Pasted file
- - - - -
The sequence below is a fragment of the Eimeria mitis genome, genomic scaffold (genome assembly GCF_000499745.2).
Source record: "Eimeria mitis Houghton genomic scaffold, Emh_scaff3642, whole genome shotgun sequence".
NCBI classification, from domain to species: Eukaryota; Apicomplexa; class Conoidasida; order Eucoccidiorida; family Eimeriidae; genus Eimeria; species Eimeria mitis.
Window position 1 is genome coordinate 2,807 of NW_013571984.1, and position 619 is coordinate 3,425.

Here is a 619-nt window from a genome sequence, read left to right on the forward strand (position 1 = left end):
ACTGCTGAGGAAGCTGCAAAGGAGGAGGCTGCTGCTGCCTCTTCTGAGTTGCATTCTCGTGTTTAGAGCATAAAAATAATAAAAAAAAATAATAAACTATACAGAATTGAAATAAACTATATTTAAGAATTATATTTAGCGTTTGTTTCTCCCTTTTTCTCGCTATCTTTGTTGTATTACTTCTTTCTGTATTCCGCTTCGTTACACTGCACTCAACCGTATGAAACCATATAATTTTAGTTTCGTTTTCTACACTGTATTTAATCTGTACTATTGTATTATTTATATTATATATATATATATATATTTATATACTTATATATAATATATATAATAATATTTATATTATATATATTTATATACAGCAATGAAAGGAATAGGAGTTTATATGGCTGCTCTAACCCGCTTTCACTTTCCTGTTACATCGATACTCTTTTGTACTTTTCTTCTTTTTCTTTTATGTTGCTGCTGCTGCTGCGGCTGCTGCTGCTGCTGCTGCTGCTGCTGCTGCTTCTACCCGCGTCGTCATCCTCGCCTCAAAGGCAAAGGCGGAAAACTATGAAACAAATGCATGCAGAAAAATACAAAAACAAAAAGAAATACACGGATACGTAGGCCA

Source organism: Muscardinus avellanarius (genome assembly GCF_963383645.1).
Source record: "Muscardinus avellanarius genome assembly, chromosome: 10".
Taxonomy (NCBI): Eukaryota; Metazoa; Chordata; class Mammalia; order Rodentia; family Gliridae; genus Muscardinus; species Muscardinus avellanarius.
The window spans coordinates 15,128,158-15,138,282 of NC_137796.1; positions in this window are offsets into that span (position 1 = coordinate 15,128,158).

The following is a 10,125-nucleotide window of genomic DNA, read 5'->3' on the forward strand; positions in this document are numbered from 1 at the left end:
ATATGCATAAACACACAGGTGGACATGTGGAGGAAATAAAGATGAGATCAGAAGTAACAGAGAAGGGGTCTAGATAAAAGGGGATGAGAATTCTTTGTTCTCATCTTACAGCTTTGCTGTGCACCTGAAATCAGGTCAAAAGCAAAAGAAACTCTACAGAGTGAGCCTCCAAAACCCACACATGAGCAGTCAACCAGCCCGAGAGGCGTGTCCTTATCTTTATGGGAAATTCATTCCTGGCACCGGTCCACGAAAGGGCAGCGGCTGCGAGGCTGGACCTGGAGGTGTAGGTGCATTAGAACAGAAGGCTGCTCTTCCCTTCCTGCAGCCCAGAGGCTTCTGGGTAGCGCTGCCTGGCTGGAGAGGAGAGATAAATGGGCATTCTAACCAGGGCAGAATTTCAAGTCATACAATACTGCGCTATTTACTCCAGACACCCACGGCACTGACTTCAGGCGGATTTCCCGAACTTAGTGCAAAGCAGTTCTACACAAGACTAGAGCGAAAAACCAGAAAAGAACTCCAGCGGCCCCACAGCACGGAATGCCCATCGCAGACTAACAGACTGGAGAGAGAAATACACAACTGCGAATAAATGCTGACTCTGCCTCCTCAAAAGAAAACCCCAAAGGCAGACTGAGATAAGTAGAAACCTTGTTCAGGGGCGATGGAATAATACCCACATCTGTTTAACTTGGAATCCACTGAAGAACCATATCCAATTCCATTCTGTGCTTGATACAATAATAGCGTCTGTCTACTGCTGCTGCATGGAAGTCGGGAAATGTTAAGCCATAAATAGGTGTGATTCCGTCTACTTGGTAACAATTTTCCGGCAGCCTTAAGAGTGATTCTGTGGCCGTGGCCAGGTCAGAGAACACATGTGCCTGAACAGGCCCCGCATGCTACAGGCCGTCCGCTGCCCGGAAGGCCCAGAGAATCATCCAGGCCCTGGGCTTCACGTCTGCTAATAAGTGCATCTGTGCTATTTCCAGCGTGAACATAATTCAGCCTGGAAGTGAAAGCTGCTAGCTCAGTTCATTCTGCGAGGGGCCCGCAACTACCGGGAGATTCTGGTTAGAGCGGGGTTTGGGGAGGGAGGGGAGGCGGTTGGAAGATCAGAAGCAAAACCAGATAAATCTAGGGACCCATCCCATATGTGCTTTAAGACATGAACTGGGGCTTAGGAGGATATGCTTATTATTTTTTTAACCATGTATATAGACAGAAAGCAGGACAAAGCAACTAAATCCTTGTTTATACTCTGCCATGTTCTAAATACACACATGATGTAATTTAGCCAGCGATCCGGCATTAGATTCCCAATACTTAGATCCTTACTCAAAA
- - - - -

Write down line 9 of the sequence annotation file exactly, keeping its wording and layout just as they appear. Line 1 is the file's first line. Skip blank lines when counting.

Taxonomy (NCBI): Eukaryota; Metazoa; Chordata; class Mammalia; order Rodentia; family Gliridae; genus Muscardinus; species Muscardinus avellanarius.